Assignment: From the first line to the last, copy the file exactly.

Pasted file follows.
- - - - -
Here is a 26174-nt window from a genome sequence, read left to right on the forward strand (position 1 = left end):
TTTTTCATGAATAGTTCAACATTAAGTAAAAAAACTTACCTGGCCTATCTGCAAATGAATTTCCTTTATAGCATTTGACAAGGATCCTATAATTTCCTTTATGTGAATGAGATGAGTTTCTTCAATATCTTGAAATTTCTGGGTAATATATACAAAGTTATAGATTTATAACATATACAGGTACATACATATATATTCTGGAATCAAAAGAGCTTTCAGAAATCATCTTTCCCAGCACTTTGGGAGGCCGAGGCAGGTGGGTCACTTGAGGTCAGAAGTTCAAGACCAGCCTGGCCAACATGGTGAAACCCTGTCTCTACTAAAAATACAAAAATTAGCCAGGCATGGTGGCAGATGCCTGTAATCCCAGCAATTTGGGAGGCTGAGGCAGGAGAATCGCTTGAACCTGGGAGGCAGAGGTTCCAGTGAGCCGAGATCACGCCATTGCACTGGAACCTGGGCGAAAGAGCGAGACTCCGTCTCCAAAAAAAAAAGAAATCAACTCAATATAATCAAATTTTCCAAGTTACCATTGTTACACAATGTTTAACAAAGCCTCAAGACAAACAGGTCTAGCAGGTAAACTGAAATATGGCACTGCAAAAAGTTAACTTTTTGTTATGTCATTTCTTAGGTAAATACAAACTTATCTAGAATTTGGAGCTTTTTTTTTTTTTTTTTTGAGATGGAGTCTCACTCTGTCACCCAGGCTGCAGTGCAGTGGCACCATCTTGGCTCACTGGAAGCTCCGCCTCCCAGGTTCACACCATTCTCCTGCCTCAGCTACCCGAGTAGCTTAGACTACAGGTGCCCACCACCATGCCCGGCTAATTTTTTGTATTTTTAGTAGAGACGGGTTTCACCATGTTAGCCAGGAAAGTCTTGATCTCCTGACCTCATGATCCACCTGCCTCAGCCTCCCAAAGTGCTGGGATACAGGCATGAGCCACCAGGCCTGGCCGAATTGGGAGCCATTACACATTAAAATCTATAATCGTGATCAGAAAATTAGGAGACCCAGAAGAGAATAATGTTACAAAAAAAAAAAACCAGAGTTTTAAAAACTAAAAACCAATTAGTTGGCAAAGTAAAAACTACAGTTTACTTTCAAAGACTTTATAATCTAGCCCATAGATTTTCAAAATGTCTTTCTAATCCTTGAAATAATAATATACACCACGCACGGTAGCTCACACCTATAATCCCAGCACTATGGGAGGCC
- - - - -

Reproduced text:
Here is a 26174-nt window from a genome sequence, read left to right on the forward strand (position 1 = left end):
TTTTTCATGAATAGTTCAACATTAAGTAAAAAAACTTACCTGGCCTATCTGCAAATGAATTTCCTTTATAGCATTTGACAAGGATCCTATAATTTCCTTTATGTGAATGAGATGAGTTTCTTCAATATCTTGAAATTTCTGGGTAATATATACAAAGTTATAGATTTATAACATATACAGGTACATACATATATATTCTGGAATCAAAAGAGCTTTCAGAAATCATCTTTCCCAGCACTTTGGGAGGCCGAGGCAGGTGGGTCACTTGAGGTCAGAAGTTCAAGACCAGCCTGGCCAACATGGTGAAACCCTGTCTCTACTAAAAATACAAAAATTAGCCAGGCATGGTGGCAGATGCCTGTAATCCCAGCAATTTGGGAGGCTGAGGCAGGAGAATCGCTTGAACCTGGGAGGCAGAGGTTCCAGTGAGCCGAGATCACGCCATTGCACTGGAACCTGGGCGAAAGAGCGAGACTCCGTCTCCAAAAAAAAAAGAAATCAACTCAATATAATCAAATTTTCCAAGTTACCATTGTTACACAATGTTTAACAAAGCCTCAAGACAAACAGGTCTAGCAGGTAAACTGAAATATGGCACTGCAAAAAGTTAACTTTTTGTTATGTCATTTCTTAGGTAAATACAAACTTATCTAGAATTTGGAGCTTTTTTTTTTTTTTTTTTGAGATGGAGTCTCACTCTGTCACCCAGGCTGCAGTGCAGTGGCACCATCTTGGCTCACTGGAAGCTCCGCCTCCCAGGTTCACACCATTCTCCTGCCTCAGCTACCCGAGTAGCTTAGACTACAGGTGCCCACCACCATGCCCGGCTAATTTTTTGTATTTTTAGTAGAGACGGGTTTCACCATGTTAGCCAGGAAAGTCTTGATCTCCTGACCTCATGATCCACCTGCCTCAGCCTCCCAAAGTGCTGGGATACAGGCATGAGCCACCAGGCCTGGCCGAATTGGGAGCCATTACACATTAAAATCTATAATCGTGATCAGAAAATTAGGAGACCCAGAAGAGAATAATGTTACAAAAAAAAAAAACCAGAGTTTTAAAAACTAAAAACCAATTAGTTGGCAAAGTAAAAACTACAGTTTACTTTCAAAGACTTTATAATCTAGCCCATAGATTTTCAAAATGTCTTTCTAATCCTTGAAATAATAATATACACCACGCACGGTAGCTCACACCTATAATCCCAGCACTATGGGAGGCC